R1: Although much rhetoric has been offered by AFJW as to why he feels his view is correct, there has not been anything of a conclusive nature offered as PROOF of a view. Simply because one firmly believes their view and can offer a passage that they believe demonstrates their view, that is not PROOF of a view, unless the scripture offered can only be understood in one way. AFJW has not offered such argumentation. All the scriptures offered by AFJW are nothing more than ambiguous because there is more than one way to understand them. He cannot and has not proven otherwise. We could continue to spin our wheels in support of our own view in relation to who the great crowd is and how to understand Philippians 1:20-23, because given enough words, a person can talk themselves into any view that they want to personally entertain. The only real means to establish a definitive proof in the scriptures is to pay attention to scriptural precedent. It is the scriptures that should decide all issues, not extra-biblical references. If there is enough of a biblical database to establish the meaning of a phrase or word, that is the meaning that we should adhere to.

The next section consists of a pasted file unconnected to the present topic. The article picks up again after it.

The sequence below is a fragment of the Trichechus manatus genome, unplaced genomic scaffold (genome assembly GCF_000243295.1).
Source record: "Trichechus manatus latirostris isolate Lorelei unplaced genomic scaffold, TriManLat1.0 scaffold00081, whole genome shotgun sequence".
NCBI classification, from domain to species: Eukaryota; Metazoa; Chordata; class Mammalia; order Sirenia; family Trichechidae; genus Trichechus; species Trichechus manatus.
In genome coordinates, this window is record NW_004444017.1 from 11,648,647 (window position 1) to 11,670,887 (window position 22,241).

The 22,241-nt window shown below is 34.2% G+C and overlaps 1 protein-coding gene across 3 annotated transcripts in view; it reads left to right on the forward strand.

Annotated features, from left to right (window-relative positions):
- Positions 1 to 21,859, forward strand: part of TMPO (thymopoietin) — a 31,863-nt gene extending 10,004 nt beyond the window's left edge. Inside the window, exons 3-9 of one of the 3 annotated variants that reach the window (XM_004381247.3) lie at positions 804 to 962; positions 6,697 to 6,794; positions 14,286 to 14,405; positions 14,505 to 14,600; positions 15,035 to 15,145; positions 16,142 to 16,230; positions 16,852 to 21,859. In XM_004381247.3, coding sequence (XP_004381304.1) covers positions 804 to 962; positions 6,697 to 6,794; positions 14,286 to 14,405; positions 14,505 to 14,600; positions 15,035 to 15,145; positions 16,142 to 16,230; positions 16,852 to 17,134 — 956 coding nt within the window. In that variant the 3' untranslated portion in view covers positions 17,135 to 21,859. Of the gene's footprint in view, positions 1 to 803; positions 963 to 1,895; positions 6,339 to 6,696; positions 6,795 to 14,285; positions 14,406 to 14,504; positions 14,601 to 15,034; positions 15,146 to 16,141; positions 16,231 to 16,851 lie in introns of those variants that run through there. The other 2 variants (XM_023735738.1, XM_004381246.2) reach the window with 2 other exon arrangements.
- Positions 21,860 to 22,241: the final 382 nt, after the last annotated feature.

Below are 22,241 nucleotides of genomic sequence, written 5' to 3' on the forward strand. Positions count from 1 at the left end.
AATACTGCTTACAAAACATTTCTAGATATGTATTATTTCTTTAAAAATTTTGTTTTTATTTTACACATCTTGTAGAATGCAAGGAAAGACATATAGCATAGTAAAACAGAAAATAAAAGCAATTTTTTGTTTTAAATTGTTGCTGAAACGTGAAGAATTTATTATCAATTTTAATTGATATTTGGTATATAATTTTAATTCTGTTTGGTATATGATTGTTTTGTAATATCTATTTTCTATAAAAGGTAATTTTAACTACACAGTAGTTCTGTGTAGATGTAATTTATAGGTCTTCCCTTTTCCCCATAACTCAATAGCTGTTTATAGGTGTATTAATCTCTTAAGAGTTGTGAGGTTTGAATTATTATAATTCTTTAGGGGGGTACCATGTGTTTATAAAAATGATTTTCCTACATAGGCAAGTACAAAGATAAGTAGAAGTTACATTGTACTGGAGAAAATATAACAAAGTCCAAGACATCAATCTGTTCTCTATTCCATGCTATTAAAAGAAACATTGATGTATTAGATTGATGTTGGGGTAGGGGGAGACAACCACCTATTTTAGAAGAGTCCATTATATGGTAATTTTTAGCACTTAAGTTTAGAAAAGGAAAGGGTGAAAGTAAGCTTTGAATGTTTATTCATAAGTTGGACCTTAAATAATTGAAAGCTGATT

R2: Paul considered death a gain because his life course would serve as a testimony to the Christ. There is plenty of reason to believe that Paul was thinking of resurrection when he spoke of what he truly preferred, which would be the same as his eager expectation and hope. When it comes to afterlife, the hope for Christians is always resurrection, not a bodiless intermediate life. Nowhere in scripture is a bodiless intermediate life spoken of as the Christian hope. In fact, Paul spoke of a bodiless existence as something unfavorable, certainly not a hope as hope is always in reference in the NT to something good, not unfavorable. He states: